How To Launch Your Website, Grow
Your Email List Without Buying Ads,
And Turn Your Knowledge
Into A Real Business
How To Launch Your Website,
Grow Your Email List
Without Buying Ads,
And Turn Your Knowledge
Into A Real Business
I have a confession to make. Ever since I installed the SearchStatus extension into my FireFox browser I have discovered a new addiction to go right along with my healthy love for PageRank – it’s close cousin, AlexaRank. In this case the bar is blue, and unlike PageRank the statistic AlexaRank represents has more to do with traffic and reach than search engine ranking authority or incoming links, but like PageRank is probably best interpreted as a “fun tool” rather than a definitive way to evaluate a website.
The image above is a snapshot taken from the bottom right of my browser. Those bars change for each site I visit. PageRank (green) changes on a per page basis while AlexaRank (blue) is fixed for the entire domain. As much as I try not too give much weighting to those two metrics, I find myself looking at the bars every time I visit a site to help me determine whether the site is worth watching, how well it ranks and how popular it is. If both bars are high I tend to care more – I want to assess why a particular site is doing well.
Before I continue, if you have no idea what PageRank is read this article – PageRank Explained – Keeping SEO Simple. If you have no idea what AlexaRank is, then read on…
Alexa.com offers a search engine, a directory and a toolbar (among other services). It also has a resource called Alexa Traffic Rankings (click the traffic rankings tab at the top when you get to Alexa.com), which is what we are focusing on when we study AlexaRank. You can input any domain name into the traffic rankings form and Alexa will spit out the current ranking data for that site.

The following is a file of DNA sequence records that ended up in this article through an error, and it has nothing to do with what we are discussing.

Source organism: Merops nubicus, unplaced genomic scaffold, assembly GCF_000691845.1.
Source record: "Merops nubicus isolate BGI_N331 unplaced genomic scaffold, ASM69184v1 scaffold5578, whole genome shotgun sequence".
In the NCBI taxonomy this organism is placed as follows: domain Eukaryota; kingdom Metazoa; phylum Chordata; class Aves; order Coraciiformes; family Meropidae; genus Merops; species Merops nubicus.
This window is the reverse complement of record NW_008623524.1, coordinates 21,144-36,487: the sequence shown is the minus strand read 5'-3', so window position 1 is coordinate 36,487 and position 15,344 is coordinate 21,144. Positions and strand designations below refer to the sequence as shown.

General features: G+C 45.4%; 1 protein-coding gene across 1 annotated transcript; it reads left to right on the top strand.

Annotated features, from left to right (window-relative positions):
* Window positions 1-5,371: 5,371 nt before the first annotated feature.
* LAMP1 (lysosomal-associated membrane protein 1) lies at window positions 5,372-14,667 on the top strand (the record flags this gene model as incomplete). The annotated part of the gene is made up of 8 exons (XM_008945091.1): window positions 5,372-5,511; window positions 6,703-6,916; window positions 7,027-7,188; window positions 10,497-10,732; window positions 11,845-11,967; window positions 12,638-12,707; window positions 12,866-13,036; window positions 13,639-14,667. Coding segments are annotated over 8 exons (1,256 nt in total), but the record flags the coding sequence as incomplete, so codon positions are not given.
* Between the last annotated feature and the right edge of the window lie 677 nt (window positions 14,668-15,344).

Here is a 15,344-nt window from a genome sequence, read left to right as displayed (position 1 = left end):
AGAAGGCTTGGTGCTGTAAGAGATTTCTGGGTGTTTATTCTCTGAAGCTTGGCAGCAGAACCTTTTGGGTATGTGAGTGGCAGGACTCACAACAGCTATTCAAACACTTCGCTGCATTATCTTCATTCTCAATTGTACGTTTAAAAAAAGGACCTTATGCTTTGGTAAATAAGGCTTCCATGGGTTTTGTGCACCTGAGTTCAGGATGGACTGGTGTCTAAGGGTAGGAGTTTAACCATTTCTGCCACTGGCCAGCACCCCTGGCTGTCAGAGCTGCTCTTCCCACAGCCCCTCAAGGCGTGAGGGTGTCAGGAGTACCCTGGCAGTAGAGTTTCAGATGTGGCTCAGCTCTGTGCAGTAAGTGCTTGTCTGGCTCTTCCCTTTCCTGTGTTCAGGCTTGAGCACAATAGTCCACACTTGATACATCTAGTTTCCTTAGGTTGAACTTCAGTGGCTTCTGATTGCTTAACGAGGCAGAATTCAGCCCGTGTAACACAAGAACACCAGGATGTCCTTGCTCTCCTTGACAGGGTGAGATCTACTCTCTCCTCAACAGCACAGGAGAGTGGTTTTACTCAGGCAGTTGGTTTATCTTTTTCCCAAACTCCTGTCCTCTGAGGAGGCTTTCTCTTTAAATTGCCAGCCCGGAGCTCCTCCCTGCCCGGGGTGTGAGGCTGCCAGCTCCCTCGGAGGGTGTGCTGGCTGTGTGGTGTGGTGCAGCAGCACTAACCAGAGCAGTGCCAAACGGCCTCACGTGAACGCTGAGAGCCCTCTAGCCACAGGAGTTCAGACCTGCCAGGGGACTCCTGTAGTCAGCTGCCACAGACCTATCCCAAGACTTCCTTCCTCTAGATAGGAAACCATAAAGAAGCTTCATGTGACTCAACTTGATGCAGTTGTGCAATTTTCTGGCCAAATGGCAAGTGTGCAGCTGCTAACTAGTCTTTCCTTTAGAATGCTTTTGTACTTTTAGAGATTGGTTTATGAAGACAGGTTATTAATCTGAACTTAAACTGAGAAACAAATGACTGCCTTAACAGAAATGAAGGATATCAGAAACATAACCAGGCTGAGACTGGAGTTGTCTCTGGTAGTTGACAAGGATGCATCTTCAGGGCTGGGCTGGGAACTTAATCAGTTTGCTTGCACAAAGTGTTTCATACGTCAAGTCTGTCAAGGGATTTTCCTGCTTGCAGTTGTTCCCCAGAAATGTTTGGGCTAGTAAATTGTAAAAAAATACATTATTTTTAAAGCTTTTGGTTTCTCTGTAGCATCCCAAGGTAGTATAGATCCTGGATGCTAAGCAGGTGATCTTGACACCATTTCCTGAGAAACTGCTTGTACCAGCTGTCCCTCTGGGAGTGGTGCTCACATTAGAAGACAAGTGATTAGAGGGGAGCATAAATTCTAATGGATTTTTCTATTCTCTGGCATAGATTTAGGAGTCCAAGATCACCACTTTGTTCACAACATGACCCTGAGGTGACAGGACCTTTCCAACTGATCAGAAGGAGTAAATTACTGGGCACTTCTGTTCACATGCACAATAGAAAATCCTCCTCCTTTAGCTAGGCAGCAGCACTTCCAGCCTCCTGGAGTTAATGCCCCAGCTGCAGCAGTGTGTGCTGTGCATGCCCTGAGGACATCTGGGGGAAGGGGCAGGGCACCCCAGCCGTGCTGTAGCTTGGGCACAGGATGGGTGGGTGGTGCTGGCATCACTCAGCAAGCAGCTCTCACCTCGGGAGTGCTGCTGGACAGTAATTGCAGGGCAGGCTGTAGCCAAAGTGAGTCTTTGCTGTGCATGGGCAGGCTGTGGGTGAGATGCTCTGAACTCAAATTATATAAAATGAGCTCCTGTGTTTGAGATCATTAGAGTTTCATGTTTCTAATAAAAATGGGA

The AlexaRank blue bar is a snapshot representation of the full Alexa traffic rankings, which include graphs that track the history of practically every website online, or at least every site Alexa “touches” or is exposed to via it’s toolbar. Each site has ranking number, the lower the number the better, which is an aggregate of the last three months of traffic data.
Here is how Alexa describes their service –
What is Traffic Rank?
The traffic rank is based on three months of aggregated historical traffic data from millions of Alexa Toolbar users and is a combined measure of page views and users (reach). As a first step, Alexa computes the reach and number of page views for all sites on the Web on a daily basis. The main Alexa traffic rank is based on the geometric mean of these two quantities averaged over time (so that the rank of a site reflects both the number of users who visit that site as well as the number of pages on the site viewed by those users). The three-month change is determined by comparing the site’s current rank with its rank from three months ago. For example, on July 1, the three-month change would show the difference between the rank based on traffic during the first quarter of the year and the rank based on traffic during the second quarter.
Source: About the Alexa Traffic Rankings
You can see the traffic rank for my blog here – Entrepreneurs-Journey.com Traffic Rank.